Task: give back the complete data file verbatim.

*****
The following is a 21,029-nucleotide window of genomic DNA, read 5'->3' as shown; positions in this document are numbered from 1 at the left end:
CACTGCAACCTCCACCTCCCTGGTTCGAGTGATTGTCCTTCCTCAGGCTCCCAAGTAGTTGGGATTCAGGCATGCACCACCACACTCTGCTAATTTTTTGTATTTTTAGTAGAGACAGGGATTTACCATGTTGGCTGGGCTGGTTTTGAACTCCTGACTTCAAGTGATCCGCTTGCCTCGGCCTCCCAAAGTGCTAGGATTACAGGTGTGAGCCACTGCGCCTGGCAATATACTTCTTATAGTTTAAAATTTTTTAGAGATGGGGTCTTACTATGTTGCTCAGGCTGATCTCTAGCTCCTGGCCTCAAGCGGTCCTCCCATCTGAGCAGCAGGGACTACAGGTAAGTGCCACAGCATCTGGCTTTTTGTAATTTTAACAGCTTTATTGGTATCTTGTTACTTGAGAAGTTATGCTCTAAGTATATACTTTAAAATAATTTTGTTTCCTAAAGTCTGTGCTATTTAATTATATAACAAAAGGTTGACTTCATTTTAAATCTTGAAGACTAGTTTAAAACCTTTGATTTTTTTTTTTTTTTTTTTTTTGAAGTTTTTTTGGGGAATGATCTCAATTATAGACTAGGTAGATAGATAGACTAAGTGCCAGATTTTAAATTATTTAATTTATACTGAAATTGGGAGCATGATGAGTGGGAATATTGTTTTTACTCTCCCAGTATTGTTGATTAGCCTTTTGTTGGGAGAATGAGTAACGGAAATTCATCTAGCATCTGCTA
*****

The following is a 21,029-nucleotide window of genomic DNA, read 5'->3' as shown; positions in this document are numbered from 1 at the left end:
CACTGCAACCTCCACCTCCCTGGTTCGAGTGATTGTCCTTCCTCAGGCTCCCAAGTAGTTGGGATTCAGGCATGCACCACCACACTCTGCTAATTTTTTGTATTTTTAGTAGAGACAGGGATTTACCATGTTGGCTGGGCTGGTTTTGAACTCCTGACTTCAAGTGATCCGCTTGCCTCGGCCTCCCAAAGTGCTAGGATTACAGGTGTGAGCCACTGCGCCTGGCAATATACTTCTTATAGTTTAAAATTTTTTAGAGATGGGGTCTTACTATGTTGCTCAGGCTGATCTCTAGCTCCTGGCCTCAAGCGGTCCTCCCATCTGAGCAGCAGGGACTACAGGTAAGTGCCACAGCATCTGGCTTTTTGTAATTTTAACAGCTTTATTGGTATCTTGTTACTTGAGAAGTTATGCTCTAAGTATATACTTTAAAATAATTTTGTTTCCTAAAGTCTGTGCTATTTAATTATATAACAAAAGGTTGACTTCATTTTAAATCTTGAAGACTAGTTTAAAACCTTTGATTTTTTTTTTTTTTTTTTTTTTGAAGTTTTTTTGGGGAATGATCTCAATTATAGACTAGGTAGATAGATAGACTAAGTGCCAGATTTTAAATTATTTAATTTATACTGAAATTGGGAGCATGATGAGTGGGAATATTGTTTTTACTCTCCCAGTATTGTTGATTAGCCTTTTGTTGGGAGAATGAGTAACGGAAATTCATCTAGCATCTGCTA